Growing a Garden: How Much Should You Plant? 57


One of the primary reasons I garden is to fill my pantry with canned fruits and vegetables that are free of bpa and pesticides. Of all the different things I preserve, tomatoes are far and away the most-used ingredient in my household; it seems I’m constantly pulling a jar of some sort of tomato product or another out of the pantry. It makes sense that growing tomatoes to stock my larder is top of my garden to-do list.

Growing tomatoes (or Roma tomatoes) in my garden is a priority for me. Knowing how much to plant of your family's favorite vegetables will help in garden planning.

 

Growing tomatoes

Since tomatoes are the crop I like to grow the most of, let’s take a look at what makes sense for my family. Obviously, a single tomato plant won’t suffice.Past experience in a hot summer region leads me to believe that a single tomato plant can yield as much as 20-30 pounds per season. Since I’m gardening in a region that’s notorious for being hard to grow tomatoes in, let’s assume I can get 10-15 pounds of tomatoes from each plant. (Note: this differs from the chart below. I’m using numbers that I’ve seen in my own garden.)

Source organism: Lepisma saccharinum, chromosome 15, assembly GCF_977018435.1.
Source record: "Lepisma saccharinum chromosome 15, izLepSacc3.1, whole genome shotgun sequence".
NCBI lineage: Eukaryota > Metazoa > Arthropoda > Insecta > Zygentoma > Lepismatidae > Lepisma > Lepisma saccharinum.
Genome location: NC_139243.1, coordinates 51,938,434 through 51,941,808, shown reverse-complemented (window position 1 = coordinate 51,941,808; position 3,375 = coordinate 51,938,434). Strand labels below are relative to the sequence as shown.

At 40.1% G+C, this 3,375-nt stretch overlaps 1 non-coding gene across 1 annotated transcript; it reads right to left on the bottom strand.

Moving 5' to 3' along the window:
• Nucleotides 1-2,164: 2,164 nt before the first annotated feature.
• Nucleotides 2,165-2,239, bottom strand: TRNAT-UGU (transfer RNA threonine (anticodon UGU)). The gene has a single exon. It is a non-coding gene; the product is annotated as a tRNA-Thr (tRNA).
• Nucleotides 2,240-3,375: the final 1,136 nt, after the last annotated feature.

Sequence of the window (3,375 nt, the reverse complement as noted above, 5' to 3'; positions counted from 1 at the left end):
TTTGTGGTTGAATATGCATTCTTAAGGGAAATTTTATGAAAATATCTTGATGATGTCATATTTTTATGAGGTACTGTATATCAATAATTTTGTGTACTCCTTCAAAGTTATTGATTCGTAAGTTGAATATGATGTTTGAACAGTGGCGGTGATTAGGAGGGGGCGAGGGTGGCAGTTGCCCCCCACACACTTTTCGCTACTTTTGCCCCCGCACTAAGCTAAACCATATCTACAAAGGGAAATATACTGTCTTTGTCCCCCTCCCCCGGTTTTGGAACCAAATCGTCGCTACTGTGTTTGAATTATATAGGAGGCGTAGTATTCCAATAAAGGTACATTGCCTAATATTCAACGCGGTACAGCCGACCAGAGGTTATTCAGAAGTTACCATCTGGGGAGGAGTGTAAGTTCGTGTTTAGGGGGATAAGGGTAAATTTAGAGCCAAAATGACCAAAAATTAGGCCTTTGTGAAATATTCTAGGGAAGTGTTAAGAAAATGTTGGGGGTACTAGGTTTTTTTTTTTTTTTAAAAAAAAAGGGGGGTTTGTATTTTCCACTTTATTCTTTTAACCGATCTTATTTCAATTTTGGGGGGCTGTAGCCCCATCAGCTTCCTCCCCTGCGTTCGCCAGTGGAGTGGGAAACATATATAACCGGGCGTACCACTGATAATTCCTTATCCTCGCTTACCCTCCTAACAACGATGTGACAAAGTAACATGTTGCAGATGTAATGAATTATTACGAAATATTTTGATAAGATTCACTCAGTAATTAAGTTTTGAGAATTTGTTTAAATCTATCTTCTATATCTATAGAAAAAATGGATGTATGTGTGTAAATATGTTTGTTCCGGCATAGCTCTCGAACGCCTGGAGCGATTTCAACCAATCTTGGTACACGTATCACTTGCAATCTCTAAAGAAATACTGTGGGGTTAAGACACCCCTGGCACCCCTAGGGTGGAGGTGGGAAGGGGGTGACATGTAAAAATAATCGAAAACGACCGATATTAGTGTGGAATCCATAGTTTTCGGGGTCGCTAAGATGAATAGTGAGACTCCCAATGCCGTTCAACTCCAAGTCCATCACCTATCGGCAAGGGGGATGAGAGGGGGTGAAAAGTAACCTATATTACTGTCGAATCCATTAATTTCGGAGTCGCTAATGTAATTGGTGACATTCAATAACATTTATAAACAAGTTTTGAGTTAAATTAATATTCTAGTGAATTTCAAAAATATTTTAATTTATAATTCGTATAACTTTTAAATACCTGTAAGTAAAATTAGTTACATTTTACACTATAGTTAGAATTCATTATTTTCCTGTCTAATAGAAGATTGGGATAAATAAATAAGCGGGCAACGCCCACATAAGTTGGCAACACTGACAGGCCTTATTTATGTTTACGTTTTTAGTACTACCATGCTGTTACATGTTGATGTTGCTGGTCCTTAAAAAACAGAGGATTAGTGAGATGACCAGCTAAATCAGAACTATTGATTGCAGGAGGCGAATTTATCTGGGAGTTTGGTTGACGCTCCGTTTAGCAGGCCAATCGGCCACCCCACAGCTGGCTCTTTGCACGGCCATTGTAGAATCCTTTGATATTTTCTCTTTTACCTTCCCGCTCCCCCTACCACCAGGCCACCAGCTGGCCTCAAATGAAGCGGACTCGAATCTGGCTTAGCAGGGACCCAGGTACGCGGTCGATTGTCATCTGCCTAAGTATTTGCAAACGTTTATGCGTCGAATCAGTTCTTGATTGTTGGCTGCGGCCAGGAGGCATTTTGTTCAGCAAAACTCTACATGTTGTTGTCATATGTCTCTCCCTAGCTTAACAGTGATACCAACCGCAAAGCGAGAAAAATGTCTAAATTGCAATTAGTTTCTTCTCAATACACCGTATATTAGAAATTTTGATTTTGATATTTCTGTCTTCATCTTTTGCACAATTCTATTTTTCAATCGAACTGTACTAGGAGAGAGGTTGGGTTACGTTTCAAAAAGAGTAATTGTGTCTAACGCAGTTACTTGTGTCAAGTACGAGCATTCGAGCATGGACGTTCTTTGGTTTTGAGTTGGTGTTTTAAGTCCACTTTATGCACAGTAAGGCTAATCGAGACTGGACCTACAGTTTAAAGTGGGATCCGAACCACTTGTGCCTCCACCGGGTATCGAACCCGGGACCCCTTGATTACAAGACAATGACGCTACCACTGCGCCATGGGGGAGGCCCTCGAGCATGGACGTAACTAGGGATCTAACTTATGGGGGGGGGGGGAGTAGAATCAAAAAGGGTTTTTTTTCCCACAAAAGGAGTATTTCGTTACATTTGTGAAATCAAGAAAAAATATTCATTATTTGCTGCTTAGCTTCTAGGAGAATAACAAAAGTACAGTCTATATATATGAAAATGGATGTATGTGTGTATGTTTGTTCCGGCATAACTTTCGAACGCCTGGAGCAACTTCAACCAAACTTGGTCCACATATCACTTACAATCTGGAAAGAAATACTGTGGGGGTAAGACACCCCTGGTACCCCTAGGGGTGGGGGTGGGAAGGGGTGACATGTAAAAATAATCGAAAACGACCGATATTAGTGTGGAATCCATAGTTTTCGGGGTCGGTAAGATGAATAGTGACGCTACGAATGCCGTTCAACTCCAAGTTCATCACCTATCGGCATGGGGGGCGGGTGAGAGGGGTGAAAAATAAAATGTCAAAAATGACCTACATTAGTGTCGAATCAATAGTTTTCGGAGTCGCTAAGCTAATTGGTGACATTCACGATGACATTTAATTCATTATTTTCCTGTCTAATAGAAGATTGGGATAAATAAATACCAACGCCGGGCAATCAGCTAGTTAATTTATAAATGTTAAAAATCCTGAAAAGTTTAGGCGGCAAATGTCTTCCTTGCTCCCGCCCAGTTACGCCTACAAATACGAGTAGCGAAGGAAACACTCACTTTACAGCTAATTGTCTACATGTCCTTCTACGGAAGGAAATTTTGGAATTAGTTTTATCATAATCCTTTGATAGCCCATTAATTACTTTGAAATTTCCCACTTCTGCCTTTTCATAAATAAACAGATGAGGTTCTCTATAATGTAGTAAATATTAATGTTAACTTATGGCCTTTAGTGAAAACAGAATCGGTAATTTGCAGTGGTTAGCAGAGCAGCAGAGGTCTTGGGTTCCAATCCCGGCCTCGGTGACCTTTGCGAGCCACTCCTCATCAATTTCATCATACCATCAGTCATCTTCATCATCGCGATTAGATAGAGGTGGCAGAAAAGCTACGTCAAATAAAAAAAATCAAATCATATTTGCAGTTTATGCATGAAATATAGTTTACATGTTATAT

In a year’s time, my family of four (myself and three grown men) will eat:

  • 26 quarts of pizza sauce (in 52 pint sized jars)
  • 23 quarts of marinara sauce
  • 35 quarts of salsa (I use salsa in chili recipes and Mexican dishes in addition to snacking)

That’s 84 quarts of tomatoes (more or less, as there will be other ingredients tossed in with the tomatoes). It takes about 21 pounds of tomatoes to yield seven quarts of crushed tomatoes, which is a full canner load. [source] So for the sake of mathematics, that’s about three pounds of tomatoes per quart jar. In order to stock my pantry with the tomato products we eat regularly, I’ll need to grow 252 pounds of tomatoes (Roma tomatoes are meatier). That means I’ll need between 17-25 tomato plants in order to accommodate my family’s needs. Since growing tomatoes is a priority for my family, I’ll make sure to get enough planted.

What to plant for your family

Every household differs, of course. Knowing what produce your family loves (and what they’ll only tolerate!) will help you decide what and how much to plant. Questions to ask yourself when figuring out how much your family would use: